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Implementing the consolidation
Old equipment is classified as surplus and sold whenever possible. Each agency's workload was put on new servers and storage. Surprisingly, very little storage and data was actually transferred to the data center. A big piece was moving and consolidating the Exchange email application and data; that migration was handled by an outside service company. In other cases, the agency's IT staff simply copied over the data.
At the data center, storage resides behind SVC, which allocates the storage as Vdisks, which are equivalent to LUNs. "The storage is allocated based on the agency's request and budget," says Kassabaum. "The agency pays for its storage."
Agencies have a choice of 15,000 rpm FC disk drives or 7,200 rpm SATA drives. The state's standard FC disk is 300GB and SATA drives are 750GB. Both drive types are configured for RAID 5.
The five DS4700 arrays are either FC or SATA. "We tried to mix FC and SATA, but it didn't work," says Kassabaum.
| The problem revolved around incompatibilities in the microcode. It was faster and easier just to segregate the different drive types.
Although the data center had been a longtime IBM mainframe shop, IBM still had to compete for the consolidated storage. "We looked at the other vendors where we had a state contract. It came down to the DS4700 or the EMC Clariion," says Kassabaum. SVC actually limited the choices, so whatever they chose had to work with SVC.
The capacity of each array was determined by pricing trends. "Everything is cost driven. We aim to get the best price per terabyte," says Kassabaum. As a result, the storage team often finds itself buying more storage than its immediate need. "But we always end up using it," he adds.
The data center ran an informal negotiation, not a formal bid process, which gave EMC multiple chances to compete against IBM and come up with a lower bid. Each time EMC was more expensive. Both machines did what the state wanted, other features were superfluous bells and whistles that didn't impact the selection. "Dollars drove every decision," says Kassabaum.
SVC proved instrumental. The staff relies on SVC to stripe the data across multiple arrays, not just multiple disks. SVC also includes a large upfront cache. Between the multi-array striping and the large cache, SVC allows the staff to coax better performance out of the SATA disks, reports Kassabaum.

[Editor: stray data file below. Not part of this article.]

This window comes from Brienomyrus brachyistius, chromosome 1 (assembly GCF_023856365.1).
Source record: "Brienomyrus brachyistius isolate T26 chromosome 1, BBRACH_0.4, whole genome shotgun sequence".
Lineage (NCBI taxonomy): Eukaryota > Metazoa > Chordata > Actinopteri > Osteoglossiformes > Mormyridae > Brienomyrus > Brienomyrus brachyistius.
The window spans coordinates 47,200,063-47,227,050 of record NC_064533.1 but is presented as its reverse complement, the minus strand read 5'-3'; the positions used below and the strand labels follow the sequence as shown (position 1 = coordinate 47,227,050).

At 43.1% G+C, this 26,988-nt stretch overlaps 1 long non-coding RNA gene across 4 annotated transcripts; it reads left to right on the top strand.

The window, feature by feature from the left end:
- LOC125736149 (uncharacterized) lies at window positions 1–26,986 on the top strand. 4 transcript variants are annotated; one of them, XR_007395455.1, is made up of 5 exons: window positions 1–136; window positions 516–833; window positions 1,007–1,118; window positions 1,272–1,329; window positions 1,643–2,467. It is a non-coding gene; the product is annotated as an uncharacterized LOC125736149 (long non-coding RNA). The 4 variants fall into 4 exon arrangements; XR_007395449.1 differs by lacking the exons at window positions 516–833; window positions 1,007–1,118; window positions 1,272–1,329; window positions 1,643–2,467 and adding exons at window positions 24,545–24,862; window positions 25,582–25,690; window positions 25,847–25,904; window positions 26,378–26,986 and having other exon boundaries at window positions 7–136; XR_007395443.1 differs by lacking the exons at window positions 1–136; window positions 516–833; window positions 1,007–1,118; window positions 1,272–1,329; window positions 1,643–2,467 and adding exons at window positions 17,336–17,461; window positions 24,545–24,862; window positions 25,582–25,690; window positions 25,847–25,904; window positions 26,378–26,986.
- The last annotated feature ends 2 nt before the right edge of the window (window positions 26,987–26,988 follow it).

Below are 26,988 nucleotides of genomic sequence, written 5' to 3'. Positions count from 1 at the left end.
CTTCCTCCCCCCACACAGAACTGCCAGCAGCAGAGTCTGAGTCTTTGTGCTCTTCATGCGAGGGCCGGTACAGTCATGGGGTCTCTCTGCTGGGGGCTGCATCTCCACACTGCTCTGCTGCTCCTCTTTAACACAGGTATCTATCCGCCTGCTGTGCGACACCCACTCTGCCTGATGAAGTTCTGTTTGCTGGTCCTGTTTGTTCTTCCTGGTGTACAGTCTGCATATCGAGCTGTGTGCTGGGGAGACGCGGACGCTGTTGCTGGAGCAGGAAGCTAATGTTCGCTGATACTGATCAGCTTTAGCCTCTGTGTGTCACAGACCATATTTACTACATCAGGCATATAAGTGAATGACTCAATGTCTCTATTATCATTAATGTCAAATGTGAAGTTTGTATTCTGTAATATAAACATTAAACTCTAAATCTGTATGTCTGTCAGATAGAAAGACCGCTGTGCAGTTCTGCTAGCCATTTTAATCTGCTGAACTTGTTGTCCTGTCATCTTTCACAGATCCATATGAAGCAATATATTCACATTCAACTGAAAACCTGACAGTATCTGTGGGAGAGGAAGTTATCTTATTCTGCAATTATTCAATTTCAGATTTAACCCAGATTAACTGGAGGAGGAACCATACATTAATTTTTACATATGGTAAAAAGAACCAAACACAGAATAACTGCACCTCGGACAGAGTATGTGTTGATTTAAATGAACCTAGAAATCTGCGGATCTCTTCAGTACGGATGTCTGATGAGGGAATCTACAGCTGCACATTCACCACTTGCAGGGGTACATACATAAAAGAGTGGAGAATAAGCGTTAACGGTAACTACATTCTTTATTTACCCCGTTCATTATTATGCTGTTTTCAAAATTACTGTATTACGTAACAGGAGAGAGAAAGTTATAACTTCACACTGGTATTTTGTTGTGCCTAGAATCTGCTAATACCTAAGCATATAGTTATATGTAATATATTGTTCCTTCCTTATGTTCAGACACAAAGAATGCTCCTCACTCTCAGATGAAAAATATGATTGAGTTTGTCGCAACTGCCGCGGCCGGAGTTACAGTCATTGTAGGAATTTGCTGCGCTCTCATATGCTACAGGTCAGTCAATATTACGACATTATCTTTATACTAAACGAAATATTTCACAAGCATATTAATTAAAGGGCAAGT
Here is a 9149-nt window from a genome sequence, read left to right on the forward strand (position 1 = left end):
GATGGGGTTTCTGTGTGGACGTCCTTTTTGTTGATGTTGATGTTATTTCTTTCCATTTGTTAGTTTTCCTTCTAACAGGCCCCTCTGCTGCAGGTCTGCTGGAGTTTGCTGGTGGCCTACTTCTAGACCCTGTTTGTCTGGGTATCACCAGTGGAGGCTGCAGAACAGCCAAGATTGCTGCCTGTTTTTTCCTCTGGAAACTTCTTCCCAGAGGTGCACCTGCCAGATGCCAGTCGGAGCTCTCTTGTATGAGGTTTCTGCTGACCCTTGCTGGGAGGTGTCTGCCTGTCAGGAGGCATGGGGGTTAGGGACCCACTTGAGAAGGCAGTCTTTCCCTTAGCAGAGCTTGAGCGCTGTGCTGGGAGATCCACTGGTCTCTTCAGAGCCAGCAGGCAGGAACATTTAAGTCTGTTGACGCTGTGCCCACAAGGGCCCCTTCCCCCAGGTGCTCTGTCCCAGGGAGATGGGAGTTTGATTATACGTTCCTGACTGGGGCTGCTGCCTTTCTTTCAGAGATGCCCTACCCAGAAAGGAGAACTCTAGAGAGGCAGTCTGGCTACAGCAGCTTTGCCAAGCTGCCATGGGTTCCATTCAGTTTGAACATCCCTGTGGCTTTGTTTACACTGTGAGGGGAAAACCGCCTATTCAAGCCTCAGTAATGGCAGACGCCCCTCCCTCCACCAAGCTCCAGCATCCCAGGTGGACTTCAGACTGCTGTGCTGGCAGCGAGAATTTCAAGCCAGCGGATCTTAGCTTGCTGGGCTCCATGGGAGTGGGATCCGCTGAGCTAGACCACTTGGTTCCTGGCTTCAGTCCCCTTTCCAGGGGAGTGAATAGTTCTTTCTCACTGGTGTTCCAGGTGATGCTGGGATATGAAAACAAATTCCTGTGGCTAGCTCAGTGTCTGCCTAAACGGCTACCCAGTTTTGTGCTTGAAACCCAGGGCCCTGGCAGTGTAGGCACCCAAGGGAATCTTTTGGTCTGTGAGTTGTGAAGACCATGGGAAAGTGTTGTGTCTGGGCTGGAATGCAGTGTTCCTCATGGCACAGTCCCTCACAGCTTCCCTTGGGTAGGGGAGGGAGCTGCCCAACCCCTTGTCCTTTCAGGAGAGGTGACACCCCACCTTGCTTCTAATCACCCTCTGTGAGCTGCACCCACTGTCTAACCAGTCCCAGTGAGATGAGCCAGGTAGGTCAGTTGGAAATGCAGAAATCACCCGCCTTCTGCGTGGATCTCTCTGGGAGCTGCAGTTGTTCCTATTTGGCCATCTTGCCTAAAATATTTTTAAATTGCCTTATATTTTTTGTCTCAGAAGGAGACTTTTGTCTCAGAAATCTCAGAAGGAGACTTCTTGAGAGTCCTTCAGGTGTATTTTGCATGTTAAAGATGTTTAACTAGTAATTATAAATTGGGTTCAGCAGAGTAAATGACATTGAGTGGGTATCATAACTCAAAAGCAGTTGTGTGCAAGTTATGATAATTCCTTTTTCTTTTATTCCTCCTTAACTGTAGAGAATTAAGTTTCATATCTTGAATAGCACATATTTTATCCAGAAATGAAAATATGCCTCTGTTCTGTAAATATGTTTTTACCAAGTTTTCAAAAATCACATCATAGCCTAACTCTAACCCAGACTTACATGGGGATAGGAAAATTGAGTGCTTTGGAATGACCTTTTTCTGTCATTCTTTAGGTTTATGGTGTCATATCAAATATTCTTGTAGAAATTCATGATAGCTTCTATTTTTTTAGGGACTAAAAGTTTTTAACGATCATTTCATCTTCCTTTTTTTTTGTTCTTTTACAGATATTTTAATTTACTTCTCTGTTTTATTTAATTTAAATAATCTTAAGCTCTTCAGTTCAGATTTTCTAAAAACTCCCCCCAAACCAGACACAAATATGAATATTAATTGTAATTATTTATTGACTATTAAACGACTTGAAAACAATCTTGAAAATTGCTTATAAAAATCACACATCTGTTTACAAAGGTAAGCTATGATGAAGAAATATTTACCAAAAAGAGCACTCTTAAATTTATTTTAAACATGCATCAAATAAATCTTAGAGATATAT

The staff also relies on IBM's TotalStorage Productivity Center (TSPC) to do whatever storage management they perform. With TSPC, they can see how the storage is allocated among agencies and the size of the Vdisks. "If it gets really busy, we might move storage around to reduce bottlenecks," says Kassabaum. Otherwise, they don't optimize for storage performance.
Kassabaum and Washburn don't actively manage the storage beyond the basic allocation. They set up the client agency requests and leave the actual management of the storage to the assigned IT staff. "After we allocate the storage, we don't know how it's used," says Kassabaum. An agency might have 10TB allocated, but whether they're storing 1MB of data or 9.9TB, Kassabaum and Washburn won't know. As a result, they allocate storage at a very high utilization rate, typically 90% to 95%, but have no idea how much is actually being used.
"We're always adding storage. We've gone from zero to 200TB of open-systems storage in just a few years. Just yesterday I had a request for 2TB," says Washburn, adding that "our biggest challenge is keeping ahead of agency requests." Many requests are unexpected, leaving the team scrambling to come up with capacity.
The data center staff also relies on SVC to move data around. "When a customer has really sensitive data, we use SVC to move it to an enterprise [DS8000] box," says Kassabaum. To ensure security, the storage teams map each LUN or Vdisk to a single host and zone the fabric so a designated host can see only its LUN.
The data center relies on IBM's Tivoli Storage Manager (TSM) for backup and recovery. Backups are made daily to tape and shipped offsite. Ross recently signed an outsourcing contract with IBM for a remote hot site for the recovery of the mainframe and those open-system servers running mission-critical apps.
The biggest technical challenge turned out to be not the servers or storage but the network. "We didn't have the luxury of planning the fabric," says Kassabaum. The state wanted to capture the savings from consolidation as fast as possible, so the data center team began with the older switches they had, 34-port McData (now owned by Brocade) switches.
They didn't get very far along when the data center began running out of ports. "We couldn't just add more switches because we would encounter hop counts that were too large," explains Kassabaum. That's when they turned to the big Cisco switches.
This was first published in November 2008